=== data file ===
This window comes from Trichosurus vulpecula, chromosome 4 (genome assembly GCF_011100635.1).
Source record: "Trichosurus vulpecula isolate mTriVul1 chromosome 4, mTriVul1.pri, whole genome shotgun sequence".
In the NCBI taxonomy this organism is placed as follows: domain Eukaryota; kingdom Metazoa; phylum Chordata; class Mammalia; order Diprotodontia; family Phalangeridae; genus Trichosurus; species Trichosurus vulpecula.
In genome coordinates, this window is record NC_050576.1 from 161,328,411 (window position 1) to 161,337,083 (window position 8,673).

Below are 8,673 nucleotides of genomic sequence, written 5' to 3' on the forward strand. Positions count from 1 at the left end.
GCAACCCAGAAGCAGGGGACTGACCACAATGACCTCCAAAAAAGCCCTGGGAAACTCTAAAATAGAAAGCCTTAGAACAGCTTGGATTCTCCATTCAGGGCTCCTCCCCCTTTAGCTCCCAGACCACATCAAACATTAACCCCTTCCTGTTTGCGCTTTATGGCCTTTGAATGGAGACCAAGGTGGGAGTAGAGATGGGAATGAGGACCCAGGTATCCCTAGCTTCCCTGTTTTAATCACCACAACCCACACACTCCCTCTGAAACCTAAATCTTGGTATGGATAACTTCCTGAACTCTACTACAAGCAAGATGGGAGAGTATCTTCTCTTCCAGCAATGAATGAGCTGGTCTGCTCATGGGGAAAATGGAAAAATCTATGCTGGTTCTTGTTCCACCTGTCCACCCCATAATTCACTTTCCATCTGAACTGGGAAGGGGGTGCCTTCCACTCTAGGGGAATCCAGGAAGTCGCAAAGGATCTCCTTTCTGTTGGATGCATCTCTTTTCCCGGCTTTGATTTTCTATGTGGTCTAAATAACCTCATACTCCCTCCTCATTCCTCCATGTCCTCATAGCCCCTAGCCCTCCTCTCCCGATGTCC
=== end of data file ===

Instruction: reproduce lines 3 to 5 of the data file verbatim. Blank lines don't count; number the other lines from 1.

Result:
In the NCBI taxonomy this organism is placed as follows: domain Eukaryota; kingdom Metazoa; phylum Chordata; class Mammalia; order Diprotodontia; family Phalangeridae; genus Trichosurus; species Trichosurus vulpecula.
In genome coordinates, this window is record NC_050576.1 from 161,328,411 (window position 1) to 161,337,083 (window position 8,673).

Below are 8,673 nucleotides of genomic sequence, written 5' to 3' on the forward strand. Positions count from 1 at the left end.